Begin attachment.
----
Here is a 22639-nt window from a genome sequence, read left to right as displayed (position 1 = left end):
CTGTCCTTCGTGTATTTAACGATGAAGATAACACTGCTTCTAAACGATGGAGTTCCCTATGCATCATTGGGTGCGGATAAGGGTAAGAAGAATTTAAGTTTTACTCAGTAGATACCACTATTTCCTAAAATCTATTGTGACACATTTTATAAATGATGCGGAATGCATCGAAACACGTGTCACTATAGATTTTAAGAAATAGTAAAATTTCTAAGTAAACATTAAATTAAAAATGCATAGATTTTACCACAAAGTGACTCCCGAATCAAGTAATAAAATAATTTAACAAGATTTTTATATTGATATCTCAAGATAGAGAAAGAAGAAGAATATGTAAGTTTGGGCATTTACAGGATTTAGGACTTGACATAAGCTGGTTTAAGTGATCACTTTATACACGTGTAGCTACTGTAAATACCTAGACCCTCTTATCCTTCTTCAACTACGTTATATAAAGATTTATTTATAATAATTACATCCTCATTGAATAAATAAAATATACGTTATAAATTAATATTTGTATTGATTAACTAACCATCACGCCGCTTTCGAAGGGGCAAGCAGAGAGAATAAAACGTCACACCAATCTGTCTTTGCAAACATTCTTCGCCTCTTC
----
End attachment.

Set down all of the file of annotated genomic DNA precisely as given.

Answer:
Here is a 22639-nt window from a genome sequence, read left to right as displayed (position 1 = left end):
CTGTCCTTCGTGTATTTAACGATGAAGATAACACTGCTTCTAAACGATGGAGTTCCCTATGCATCATTGGGTGCGGATAAGGGTAAGAAGAATTTAAGTTTTACTCAGTAGATACCACTATTTCCTAAAATCTATTGTGACACATTTTATAAATGATGCGGAATGCATCGAAACACGTGTCACTATAGATTTTAAGAAATAGTAAAATTTCTAAGTAAACATTAAATTAAAAATGCATAGATTTTACCACAAAGTGACTCCCGAATCAAGTAATAAAATAATTTAACAAGATTTTTATATTGATATCTCAAGATAGAGAAAGAAGAAGAATATGTAAGTTTGGGCATTTACAGGATTTAGGACTTGACATAAGCTGGTTTAAGTGATCACTTTATACACGTGTAGCTACTGTAAATACCTAGACCCTCTTATCCTTCTTCAACTACGTTATATAAAGATTTATTTATAATAATTACATCCTCATTGAATAAATAAAATATACGTTATAAATTAATATTTGTATTGATTAACTAACCATCACGCCGCTTTCGAAGGGGCAAGCAGAGAGAATAAAACGTCACACCAATCTGTCTTTGCAAACATTCTTCGCCTCTTC